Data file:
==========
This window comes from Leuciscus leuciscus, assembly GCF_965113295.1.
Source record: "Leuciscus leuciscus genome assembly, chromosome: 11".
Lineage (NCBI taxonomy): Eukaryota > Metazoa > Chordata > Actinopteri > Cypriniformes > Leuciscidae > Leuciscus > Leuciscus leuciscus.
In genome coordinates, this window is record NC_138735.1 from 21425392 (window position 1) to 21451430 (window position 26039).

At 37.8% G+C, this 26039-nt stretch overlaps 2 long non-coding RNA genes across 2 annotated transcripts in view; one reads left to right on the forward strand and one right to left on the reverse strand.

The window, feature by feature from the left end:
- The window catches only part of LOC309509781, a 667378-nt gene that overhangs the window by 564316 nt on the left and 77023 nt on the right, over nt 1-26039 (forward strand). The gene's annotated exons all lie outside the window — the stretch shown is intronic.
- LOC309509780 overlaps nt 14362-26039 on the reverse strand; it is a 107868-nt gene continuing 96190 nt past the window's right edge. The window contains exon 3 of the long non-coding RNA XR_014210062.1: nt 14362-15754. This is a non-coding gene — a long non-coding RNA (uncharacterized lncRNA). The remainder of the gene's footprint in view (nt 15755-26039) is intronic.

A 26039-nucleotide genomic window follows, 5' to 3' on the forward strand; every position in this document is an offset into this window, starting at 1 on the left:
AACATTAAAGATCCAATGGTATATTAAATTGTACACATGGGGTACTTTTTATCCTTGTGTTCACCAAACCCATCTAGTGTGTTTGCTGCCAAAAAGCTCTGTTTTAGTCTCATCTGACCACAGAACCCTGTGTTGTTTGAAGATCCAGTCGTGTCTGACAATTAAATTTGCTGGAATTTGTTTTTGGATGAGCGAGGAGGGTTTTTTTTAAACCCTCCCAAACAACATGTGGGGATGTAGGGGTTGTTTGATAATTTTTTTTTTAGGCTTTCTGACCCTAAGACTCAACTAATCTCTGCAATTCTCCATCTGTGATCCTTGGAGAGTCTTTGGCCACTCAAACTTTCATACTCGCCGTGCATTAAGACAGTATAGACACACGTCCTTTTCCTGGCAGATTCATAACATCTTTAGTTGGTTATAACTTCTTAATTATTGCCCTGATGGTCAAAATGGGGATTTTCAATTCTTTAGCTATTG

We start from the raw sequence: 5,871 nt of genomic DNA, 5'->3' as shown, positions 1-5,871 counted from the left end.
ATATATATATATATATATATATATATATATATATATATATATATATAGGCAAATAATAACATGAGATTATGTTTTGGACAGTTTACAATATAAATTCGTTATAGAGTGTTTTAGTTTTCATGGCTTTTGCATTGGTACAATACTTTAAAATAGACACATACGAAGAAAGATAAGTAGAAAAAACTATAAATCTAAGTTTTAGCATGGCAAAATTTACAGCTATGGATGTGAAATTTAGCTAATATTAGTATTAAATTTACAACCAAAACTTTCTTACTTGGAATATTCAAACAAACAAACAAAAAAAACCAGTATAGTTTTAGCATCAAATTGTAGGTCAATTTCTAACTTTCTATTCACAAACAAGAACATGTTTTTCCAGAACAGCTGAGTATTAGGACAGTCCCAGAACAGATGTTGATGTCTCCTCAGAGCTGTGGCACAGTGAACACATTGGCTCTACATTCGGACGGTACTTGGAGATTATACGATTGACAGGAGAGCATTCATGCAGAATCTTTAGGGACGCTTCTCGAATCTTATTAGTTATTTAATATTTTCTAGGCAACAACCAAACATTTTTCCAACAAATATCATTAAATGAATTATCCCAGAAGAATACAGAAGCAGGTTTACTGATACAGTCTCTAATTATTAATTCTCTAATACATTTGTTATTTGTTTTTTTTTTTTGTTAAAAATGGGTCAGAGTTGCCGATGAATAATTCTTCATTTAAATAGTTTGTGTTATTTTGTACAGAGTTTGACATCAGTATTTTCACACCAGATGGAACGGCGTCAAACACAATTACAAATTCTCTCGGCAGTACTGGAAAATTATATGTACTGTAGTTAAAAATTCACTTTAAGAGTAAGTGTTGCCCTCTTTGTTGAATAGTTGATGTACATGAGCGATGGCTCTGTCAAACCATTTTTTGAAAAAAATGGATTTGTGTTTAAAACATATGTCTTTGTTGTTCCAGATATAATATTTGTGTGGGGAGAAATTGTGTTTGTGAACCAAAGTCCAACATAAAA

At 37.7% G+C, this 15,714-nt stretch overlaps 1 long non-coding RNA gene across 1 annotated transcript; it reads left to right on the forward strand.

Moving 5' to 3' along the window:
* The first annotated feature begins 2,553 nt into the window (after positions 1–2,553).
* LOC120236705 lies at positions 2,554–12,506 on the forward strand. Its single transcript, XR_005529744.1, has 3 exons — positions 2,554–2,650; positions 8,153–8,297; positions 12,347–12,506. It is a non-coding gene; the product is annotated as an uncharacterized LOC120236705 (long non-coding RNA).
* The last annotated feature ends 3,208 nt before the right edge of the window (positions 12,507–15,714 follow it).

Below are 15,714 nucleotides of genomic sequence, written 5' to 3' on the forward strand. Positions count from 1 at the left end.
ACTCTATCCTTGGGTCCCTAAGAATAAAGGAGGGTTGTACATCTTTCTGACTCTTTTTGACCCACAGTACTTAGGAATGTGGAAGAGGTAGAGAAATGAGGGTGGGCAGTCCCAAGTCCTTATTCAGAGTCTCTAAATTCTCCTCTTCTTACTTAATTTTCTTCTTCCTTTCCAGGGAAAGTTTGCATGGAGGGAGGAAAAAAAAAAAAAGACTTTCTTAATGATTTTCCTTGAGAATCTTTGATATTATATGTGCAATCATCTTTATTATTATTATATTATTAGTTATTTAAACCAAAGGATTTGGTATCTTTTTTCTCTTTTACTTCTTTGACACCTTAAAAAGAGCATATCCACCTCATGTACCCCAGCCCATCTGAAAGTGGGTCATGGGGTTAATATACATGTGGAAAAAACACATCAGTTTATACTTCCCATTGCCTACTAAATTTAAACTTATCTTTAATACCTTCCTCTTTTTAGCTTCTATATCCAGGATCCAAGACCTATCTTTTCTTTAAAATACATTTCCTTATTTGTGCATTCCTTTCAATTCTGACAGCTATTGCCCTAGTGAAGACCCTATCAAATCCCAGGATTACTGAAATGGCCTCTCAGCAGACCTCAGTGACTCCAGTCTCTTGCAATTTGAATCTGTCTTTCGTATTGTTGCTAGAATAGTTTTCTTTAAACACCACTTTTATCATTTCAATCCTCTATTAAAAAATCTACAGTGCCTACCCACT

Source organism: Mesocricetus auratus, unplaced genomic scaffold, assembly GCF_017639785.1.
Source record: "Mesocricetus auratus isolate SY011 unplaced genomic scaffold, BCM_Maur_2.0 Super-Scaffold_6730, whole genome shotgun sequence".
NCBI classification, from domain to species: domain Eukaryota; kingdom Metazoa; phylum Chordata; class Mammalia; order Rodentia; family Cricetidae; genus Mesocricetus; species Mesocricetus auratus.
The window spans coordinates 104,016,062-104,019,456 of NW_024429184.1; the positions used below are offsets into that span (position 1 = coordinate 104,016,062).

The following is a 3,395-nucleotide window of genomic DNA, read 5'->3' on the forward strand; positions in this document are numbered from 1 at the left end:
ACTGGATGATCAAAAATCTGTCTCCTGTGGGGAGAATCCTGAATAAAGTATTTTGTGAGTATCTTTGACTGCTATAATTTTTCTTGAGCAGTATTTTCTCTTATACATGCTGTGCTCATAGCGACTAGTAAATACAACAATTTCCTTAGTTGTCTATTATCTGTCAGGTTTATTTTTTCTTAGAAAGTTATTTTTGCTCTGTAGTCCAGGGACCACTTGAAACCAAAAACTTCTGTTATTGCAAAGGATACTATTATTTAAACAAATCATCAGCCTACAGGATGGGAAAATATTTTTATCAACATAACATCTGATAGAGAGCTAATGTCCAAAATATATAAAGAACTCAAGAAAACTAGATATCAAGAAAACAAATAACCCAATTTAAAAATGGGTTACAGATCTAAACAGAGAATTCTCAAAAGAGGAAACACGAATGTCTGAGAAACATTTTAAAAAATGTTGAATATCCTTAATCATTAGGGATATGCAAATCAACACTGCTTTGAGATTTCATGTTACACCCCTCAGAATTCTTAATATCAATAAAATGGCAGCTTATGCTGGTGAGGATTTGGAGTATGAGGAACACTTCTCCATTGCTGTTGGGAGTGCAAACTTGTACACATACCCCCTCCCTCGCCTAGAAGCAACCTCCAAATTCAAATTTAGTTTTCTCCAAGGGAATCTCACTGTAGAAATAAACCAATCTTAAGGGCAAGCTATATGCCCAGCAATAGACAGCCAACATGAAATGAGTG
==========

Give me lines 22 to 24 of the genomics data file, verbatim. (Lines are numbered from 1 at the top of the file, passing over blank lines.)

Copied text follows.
NCBI classification, from domain to species: domain Eukaryota; kingdom Metazoa; phylum Chordata; class Mammalia; order Rodentia; family Cricetidae; genus Mesocricetus; species Mesocricetus auratus.
The window spans coordinates 104,016,062-104,019,456 of NW_024429184.1; the positions used below are offsets into that span (position 1 = coordinate 104,016,062).

The following is a 3,395-nucleotide window of genomic DNA, read 5'->3' on the forward strand; positions in this document are numbered from 1 at the left end: